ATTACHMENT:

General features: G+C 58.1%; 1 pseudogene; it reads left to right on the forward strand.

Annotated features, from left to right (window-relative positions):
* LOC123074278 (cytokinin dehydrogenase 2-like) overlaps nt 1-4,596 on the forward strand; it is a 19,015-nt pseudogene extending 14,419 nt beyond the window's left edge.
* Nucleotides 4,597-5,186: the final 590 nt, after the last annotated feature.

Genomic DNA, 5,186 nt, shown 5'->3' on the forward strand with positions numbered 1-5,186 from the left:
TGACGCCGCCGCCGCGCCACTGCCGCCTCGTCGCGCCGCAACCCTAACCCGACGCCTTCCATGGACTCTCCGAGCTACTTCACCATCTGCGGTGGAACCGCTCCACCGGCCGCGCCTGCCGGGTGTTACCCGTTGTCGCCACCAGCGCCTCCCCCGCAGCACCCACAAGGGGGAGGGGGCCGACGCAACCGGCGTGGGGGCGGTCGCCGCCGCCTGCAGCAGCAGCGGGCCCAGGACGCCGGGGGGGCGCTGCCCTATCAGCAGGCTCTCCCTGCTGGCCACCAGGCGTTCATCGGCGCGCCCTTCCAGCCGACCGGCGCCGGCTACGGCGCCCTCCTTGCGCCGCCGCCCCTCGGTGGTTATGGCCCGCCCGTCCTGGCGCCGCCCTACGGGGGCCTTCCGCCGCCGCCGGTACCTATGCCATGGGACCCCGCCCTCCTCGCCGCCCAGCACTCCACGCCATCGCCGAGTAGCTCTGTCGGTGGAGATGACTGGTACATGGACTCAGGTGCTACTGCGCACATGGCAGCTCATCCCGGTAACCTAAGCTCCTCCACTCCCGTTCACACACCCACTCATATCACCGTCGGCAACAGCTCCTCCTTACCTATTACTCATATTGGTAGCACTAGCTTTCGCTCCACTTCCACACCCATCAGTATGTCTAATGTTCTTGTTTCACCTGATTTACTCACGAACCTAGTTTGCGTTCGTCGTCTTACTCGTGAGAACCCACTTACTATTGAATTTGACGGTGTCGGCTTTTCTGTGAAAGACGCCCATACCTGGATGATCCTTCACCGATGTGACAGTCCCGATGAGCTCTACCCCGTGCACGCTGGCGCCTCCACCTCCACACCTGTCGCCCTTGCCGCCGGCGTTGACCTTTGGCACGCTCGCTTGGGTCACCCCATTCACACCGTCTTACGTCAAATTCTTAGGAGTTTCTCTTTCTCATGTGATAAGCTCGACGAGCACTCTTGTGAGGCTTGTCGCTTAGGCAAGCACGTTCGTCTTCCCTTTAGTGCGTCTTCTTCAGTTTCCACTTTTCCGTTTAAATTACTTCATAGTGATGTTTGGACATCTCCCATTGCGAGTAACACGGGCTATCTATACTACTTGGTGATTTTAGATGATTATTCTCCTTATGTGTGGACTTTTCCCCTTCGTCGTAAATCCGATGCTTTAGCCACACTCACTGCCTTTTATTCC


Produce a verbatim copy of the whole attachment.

General features: G+C 58.1%; 1 pseudogene; it reads left to right on the forward strand.

Annotated features, from left to right (window-relative positions):
* LOC123074278 (cytokinin dehydrogenase 2-like) overlaps nt 1-4,596 on the forward strand; it is a 19,015-nt pseudogene extending 14,419 nt beyond the window's left edge.
* Nucleotides 4,597-5,186: the final 590 nt, after the last annotated feature.

Genomic DNA, 5,186 nt, shown 5'->3' on the forward strand with positions numbered 1-5,186 from the left:
TGACGCCGCCGCCGCGCCACTGCCGCCTCGTCGCGCCGCAACCCTAACCCGACGCCTTCCATGGACTCTCCGAGCTACTTCACCATCTGCGGTGGAACCGCTCCACCGGCCGCGCCTGCCGGGTGTTACCCGTTGTCGCCACCAGCGCCTCCCCCGCAGCACCCACAAGGGGGAGGGGGCCGACGCAACCGGCGTGGGGGCGGTCGCCGCCGCCTGCAGCAGCAGCGGGCCCAGGACGCCGGGGGGGCGCTGCCCTATCAGCAGGCTCTCCCTGCTGGCCACCAGGCGTTCATCGGCGCGCCCTTCCAGCCGACCGGCGCCGGCTACGGCGCCCTCCTTGCGCCGCCGCCCCTCGGTGGTTATGGCCCGCCCGTCCTGGCGCCGCCCTACGGGGGCCTTCCGCCGCCGCCGGTACCTATGCCATGGGACCCCGCCCTCCTCGCCGCCCAGCACTCCACGCCATCGCCGAGTAGCTCTGTCGGTGGAGATGACTGGTACATGGACTCAGGTGCTACTGCGCACATGGCAGCTCATCCCGGTAACCTAAGCTCCTCCACTCCCGTTCACACACCCACTCATATCACCGTCGGCAACAGCTCCTCCTTACCTATTACTCATATTGGTAGCACTAGCTTTCGCTCCACTTCCACACCCATCAGTATGTCTAATGTTCTTGTTTCACCTGATTTACTCACGAACCTAGTTTGCGTTCGTCGTCTTACTCGTGAGAACCCACTTACTATTGAATTTGACGGTGTCGGCTTTTCTGTGAAAGACGCCCATACCTGGATGATCCTTCACCGATGTGACAGTCCCGATGAGCTCTACCCCGTGCACGCTGGCGCCTCCACCTCCACACCTGTCGCCCTTGCCGCCGGCGTTGACCTTTGGCACGCTCGCTTGGGTCACCCCATTCACACCGTCTTACGTCAAATTCTTAGGAGTTTCTCTTTCTCATGTGATAAGCTCGACGAGCACTCTTGTGAGGCTTGTCGCTTAGGCAAGCACGTTCGTCTTCCCTTTAGTGCGTCTTCTTCAGTTTCCACTTTTCCGTTTAAATTACTTCATAGTGATGTTTGGACATCTCCCATTGCGAGTAACACGGGCTATCTATACTACTTGGTGATTTTAGATGATTATTCTCCTTATGTGTGGACTTTTCCCCTTCGTCGTAAATCCGATGCTTTAGCCACACTCACTGCCTTTTATTCC